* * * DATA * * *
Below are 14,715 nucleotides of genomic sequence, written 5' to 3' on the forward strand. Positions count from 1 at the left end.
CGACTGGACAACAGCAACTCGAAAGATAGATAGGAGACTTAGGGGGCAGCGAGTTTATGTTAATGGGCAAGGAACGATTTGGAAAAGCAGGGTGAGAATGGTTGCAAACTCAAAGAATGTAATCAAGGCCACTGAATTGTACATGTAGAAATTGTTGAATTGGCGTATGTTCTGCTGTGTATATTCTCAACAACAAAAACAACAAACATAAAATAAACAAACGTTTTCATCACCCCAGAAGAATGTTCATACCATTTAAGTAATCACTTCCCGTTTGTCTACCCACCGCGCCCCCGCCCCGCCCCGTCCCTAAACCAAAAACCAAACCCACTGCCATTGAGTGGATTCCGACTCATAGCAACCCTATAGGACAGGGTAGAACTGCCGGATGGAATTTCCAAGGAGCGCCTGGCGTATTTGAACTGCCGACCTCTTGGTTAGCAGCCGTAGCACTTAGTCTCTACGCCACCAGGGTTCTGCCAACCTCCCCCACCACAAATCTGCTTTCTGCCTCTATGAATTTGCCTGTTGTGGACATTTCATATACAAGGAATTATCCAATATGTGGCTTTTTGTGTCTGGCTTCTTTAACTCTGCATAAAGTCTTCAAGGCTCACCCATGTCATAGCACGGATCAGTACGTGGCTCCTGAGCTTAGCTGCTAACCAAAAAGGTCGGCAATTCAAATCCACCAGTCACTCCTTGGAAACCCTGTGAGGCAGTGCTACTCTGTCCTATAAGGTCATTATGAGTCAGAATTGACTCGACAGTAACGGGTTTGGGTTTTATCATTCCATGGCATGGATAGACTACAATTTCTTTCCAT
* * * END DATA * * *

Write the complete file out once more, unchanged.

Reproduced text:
Below are 14,715 nucleotides of genomic sequence, written 5' to 3' on the forward strand. Positions count from 1 at the left end.
CGACTGGACAACAGCAACTCGAAAGATAGATAGGAGACTTAGGGGGCAGCGAGTTTATGTTAATGGGCAAGGAACGATTTGGAAAAGCAGGGTGAGAATGGTTGCAAACTCAAAGAATGTAATCAAGGCCACTGAATTGTACATGTAGAAATTGTTGAATTGGCGTATGTTCTGCTGTGTATATTCTCAACAACAAAAACAACAAACATAAAATAAACAAACGTTTTCATCACCCCAGAAGAATGTTCATACCATTTAAGTAATCACTTCCCGTTTGTCTACCCACCGCGCCCCCGCCCCGCCCCGTCCCTAAACCAAAAACCAAACCCACTGCCATTGAGTGGATTCCGACTCATAGCAACCCTATAGGACAGGGTAGAACTGCCGGATGGAATTTCCAAGGAGCGCCTGGCGTATTTGAACTGCCGACCTCTTGGTTAGCAGCCGTAGCACTTAGTCTCTACGCCACCAGGGTTCTGCCAACCTCCCCCACCACAAATCTGCTTTCTGCCTCTATGAATTTGCCTGTTGTGGACATTTCATATACAAGGAATTATCCAATATGTGGCTTTTTGTGTCTGGCTTCTTTAACTCTGCATAAAGTCTTCAAGGCTCACCCATGTCATAGCACGGATCAGTACGTGGCTCCTGAGCTTAGCTGCTAACCAAAAAGGTCGGCAATTCAAATCCACCAGTCACTCCTTGGAAACCCTGTGAGGCAGTGCTACTCTGTCCTATAAGGTCATTATGAGTCAGAATTGACTCGACAGTAACGGGTTTGGGTTTTATCATTCCATGGCATGGATAGACTACAATTTCTTTCCAT